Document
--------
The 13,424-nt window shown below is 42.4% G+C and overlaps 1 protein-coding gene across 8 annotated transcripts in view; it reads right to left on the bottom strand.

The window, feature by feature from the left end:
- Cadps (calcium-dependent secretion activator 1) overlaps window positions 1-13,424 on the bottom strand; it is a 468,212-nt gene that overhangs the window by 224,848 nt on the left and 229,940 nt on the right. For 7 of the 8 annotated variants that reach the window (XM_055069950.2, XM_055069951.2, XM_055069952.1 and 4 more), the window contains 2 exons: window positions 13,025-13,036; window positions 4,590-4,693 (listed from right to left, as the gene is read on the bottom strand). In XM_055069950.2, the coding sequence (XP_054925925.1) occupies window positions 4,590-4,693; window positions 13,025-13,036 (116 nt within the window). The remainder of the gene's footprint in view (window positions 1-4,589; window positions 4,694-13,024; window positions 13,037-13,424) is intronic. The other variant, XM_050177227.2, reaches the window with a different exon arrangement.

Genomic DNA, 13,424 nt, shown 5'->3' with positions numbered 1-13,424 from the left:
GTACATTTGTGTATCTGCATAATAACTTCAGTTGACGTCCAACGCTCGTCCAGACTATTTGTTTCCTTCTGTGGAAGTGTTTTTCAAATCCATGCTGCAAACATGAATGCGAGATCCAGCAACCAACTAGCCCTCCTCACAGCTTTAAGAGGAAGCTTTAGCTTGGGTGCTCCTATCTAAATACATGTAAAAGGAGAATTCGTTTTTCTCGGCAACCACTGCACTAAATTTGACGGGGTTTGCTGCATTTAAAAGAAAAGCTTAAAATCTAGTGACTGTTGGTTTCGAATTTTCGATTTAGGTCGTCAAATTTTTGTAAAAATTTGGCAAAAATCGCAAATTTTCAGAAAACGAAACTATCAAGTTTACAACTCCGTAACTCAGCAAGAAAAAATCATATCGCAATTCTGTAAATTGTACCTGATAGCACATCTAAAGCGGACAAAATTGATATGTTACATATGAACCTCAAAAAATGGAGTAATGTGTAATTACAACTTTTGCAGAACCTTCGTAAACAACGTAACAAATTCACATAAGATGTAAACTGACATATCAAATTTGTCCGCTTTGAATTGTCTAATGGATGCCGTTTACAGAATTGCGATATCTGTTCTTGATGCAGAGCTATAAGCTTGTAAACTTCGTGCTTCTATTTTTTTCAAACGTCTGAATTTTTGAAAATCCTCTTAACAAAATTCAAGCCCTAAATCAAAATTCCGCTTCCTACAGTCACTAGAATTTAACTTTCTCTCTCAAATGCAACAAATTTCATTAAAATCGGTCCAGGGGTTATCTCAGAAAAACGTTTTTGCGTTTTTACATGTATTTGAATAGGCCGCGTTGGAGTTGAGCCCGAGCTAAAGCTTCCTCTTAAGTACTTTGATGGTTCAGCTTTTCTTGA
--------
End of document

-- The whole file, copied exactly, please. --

The 13,424-nt window shown below is 42.4% G+C and overlaps 1 protein-coding gene across 8 annotated transcripts in view; it reads right to left on the bottom strand.

The window, feature by feature from the left end:
- Cadps (calcium-dependent secretion activator 1) overlaps window positions 1-13,424 on the bottom strand; it is a 468,212-nt gene that overhangs the window by 224,848 nt on the left and 229,940 nt on the right. For 7 of the 8 annotated variants that reach the window (XM_055069950.2, XM_055069951.2, XM_055069952.1 and 4 more), the window contains 2 exons: window positions 13,025-13,036; window positions 4,590-4,693 (listed from right to left, as the gene is read on the bottom strand). In XM_055069950.2, the coding sequence (XP_054925925.1) occupies window positions 4,590-4,693; window positions 13,025-13,036 (116 nt within the window). The remainder of the gene's footprint in view (window positions 1-4,589; window positions 4,694-13,024; window positions 13,037-13,424) is intronic. The other variant, XM_050177227.2, reaches the window with a different exon arrangement.

Genomic DNA, 13,424 nt, shown 5'->3' with positions numbered 1-13,424 from the left:
GTACATTTGTGTATCTGCATAATAACTTCAGTTGACGTCCAACGCTCGTCCAGACTATTTGTTTCCTTCTGTGGAAGTGTTTTTCAAATCCATGCTGCAAACATGAATGCGAGATCCAGCAACCAACTAGCCCTCCTCACAGCTTTAAGAGGAAGCTTTAGCTTGGGTGCTCCTATCTAAATACATGTAAAAGGAGAATTCGTTTTTCTCGGCAACCACTGCACTAAATTTGACGGGGTTTGCTGCATTTAAAAGAAAAGCTTAAAATCTAGTGACTGTTGGTTTCGAATTTTCGATTTAGGTCGTCAAATTTTTGTAAAAATTTGGCAAAAATCGCAAATTTTCAGAAAACGAAACTATCAAGTTTACAACTCCGTAACTCAGCAAGAAAAAATCATATCGCAATTCTGTAAATTGTACCTGATAGCACATCTAAAGCGGACAAAATTGATATGTTACATATGAACCTCAAAAAATGGAGTAATGTGTAATTACAACTTTTGCAGAACCTTCGTAAACAACGTAACAAATTCACATAAGATGTAAACTGACATATCAAATTTGTCCGCTTTGAATTGTCTAATGGATGCCGTTTACAGAATTGCGATATCTGTTCTTGATGCAGAGCTATAAGCTTGTAAACTTCGTGCTTCTATTTTTTTCAAACGTCTGAATTTTTGAAAATCCTCTTAACAAAATTCAAGCCCTAAATCAAAATTCCGCTTCCTACAGTCACTAGAATTTAACTTTCTCTCTCAAATGCAACAAATTTCATTAAAATCGGTCCAGGGGTTATCTCAGAAAAACGTTTTTGCGTTTTTACATGTATTTGAATAGGCCGCGTTGGAGTTGAGCCCGAGCTAAAGCTTCCTCTTAAGTACTTTGATGGTTCAGCTTTTCTTGA